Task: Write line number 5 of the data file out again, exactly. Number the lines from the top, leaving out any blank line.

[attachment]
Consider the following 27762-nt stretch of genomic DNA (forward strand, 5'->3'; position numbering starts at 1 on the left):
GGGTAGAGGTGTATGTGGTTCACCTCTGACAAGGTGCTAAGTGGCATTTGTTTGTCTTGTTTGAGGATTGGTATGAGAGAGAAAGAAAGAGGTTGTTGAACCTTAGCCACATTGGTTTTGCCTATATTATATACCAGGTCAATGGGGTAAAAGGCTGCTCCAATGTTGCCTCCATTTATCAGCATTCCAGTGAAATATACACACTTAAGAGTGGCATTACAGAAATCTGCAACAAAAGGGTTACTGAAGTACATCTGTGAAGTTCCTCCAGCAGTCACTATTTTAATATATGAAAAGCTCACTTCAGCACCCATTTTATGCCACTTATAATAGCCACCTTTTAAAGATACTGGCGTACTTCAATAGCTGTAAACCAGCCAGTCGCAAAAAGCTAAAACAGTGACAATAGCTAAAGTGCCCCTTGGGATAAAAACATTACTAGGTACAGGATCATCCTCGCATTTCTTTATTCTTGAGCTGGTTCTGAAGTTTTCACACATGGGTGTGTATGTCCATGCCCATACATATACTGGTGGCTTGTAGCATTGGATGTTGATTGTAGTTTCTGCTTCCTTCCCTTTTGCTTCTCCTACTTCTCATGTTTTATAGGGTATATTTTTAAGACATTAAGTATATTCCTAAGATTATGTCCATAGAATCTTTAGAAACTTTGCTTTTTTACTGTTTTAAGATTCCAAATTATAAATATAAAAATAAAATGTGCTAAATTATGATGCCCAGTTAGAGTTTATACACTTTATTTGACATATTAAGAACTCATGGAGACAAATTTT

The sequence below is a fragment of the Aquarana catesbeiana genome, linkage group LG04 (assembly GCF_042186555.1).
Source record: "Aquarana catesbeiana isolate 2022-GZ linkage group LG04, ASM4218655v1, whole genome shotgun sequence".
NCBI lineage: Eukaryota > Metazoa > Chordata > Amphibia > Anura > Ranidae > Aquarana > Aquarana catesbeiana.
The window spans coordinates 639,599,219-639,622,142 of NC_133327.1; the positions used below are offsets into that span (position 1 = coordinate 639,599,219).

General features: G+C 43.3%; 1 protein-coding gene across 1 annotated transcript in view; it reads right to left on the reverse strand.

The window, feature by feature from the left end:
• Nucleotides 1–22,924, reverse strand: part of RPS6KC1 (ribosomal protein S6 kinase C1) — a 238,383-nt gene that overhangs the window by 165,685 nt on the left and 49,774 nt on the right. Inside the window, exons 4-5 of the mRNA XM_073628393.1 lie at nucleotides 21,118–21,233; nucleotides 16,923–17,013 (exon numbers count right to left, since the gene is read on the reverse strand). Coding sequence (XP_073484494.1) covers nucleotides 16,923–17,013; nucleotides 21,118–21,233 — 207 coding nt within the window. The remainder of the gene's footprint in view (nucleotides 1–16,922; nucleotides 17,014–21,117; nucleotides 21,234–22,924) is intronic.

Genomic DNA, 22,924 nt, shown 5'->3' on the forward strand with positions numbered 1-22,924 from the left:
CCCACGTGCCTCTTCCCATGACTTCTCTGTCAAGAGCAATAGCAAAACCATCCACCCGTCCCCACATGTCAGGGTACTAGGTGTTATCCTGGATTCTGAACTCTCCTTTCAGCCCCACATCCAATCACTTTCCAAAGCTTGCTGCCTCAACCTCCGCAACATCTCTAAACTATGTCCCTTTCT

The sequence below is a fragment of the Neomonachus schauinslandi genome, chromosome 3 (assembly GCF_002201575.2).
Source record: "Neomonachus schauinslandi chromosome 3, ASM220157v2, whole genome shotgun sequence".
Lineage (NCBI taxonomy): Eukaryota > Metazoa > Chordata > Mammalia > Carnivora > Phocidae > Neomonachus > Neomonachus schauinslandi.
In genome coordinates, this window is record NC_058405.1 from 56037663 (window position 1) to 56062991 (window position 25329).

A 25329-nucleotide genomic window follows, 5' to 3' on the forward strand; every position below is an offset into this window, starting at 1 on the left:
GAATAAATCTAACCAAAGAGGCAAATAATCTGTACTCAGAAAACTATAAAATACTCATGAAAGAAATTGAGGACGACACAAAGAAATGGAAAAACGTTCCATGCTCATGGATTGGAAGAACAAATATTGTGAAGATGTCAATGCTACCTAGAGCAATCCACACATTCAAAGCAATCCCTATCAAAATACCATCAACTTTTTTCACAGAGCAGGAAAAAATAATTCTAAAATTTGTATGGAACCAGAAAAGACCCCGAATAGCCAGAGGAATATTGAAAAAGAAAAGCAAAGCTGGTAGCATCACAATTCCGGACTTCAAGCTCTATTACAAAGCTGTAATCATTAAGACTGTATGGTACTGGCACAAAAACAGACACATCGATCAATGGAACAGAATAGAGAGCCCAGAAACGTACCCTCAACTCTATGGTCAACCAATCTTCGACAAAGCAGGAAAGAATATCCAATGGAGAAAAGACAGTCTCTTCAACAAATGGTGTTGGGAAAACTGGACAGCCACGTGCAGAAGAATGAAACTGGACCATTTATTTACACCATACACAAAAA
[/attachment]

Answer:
NCBI lineage: Eukaryota > Metazoa > Chordata > Amphibia > Anura > Ranidae > Aquarana > Aquarana catesbeiana.